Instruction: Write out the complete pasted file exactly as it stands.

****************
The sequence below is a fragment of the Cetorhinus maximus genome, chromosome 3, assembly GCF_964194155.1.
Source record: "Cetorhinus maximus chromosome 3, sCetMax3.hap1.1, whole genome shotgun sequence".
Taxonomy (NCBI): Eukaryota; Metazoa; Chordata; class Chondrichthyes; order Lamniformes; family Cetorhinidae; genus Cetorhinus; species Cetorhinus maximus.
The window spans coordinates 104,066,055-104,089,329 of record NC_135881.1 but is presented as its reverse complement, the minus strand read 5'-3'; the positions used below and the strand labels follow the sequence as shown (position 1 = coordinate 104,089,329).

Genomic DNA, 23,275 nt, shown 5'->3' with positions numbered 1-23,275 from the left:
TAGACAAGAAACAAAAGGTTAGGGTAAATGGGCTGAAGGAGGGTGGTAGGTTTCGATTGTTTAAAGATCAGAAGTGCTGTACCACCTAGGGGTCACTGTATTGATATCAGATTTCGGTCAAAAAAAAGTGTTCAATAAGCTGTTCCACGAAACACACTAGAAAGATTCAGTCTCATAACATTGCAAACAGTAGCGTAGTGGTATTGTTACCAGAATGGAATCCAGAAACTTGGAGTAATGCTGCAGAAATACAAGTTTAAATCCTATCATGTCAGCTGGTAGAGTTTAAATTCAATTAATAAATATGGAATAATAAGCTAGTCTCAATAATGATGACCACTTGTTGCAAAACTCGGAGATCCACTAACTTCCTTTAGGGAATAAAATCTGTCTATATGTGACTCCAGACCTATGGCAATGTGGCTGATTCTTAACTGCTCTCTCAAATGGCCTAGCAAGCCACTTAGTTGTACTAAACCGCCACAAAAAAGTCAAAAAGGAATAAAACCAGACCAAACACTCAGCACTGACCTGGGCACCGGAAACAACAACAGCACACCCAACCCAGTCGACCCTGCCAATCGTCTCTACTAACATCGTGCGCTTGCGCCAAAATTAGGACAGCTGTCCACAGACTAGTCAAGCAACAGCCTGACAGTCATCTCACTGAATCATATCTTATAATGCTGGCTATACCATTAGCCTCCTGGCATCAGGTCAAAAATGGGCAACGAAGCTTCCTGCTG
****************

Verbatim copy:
The sequence below is a fragment of the Cetorhinus maximus genome, chromosome 3, assembly GCF_964194155.1.
Source record: "Cetorhinus maximus chromosome 3, sCetMax3.hap1.1, whole genome shotgun sequence".
Taxonomy (NCBI): Eukaryota; Metazoa; Chordata; class Chondrichthyes; order Lamniformes; family Cetorhinidae; genus Cetorhinus; species Cetorhinus maximus.
The window spans coordinates 104,066,055-104,089,329 of record NC_135881.1 but is presented as its reverse complement, the minus strand read 5'-3'; the positions used below and the strand labels follow the sequence as shown (position 1 = coordinate 104,089,329).

Genomic DNA, 23,275 nt, shown 5'->3' with positions numbered 1-23,275 from the left:
TAGACAAGAAACAAAAGGTTAGGGTAAATGGGCTGAAGGAGGGTGGTAGGTTTCGATTGTTTAAAGATCAGAAGTGCTGTACCACCTAGGGGTCACTGTATTGATATCAGATTTCGGTCAAAAAAAAGTGTTCAATAAGCTGTTCCACGAAACACACTAGAAAGATTCAGTCTCATAACATTGCAAACAGTAGCGTAGTGGTATTGTTACCAGAATGGAATCCAGAAACTTGGAGTAATGCTGCAGAAATACAAGTTTAAATCCTATCATGTCAGCTGGTAGAGTTTAAATTCAATTAATAAATATGGAATAATAAGCTAGTCTCAATAATGATGACCACTTGTTGCAAAACTCGGAGATCCACTAACTTCCTTTAGGGAATAAAATCTGTCTATATGTGACTCCAGACCTATGGCAATGTGGCTGATTCTTAACTGCTCTCTCAAATGGCCTAGCAAGCCACTTAGTTGTACTAAACCGCCACAAAAAAGTCAAAAAGGAATAAAACCAGACCAAACACTCAGCACTGACCTGGGCACCGGAAACAACAACAGCACACCCAACCCAGTCGACCCTGCCAATCGTCTCTACTAACATCGTGCGCTTGCGCCAAAATTAGGACAGCTGTCCACAGACTAGTCAAGCAACAGCCTGACAGTCATCTCACTGAATCATATCTTATAATGCTGGCTATACCATTAGCCTCCTGGCATCAGGTCAAAAATGGGCAACGAAGCTTCCTGCTG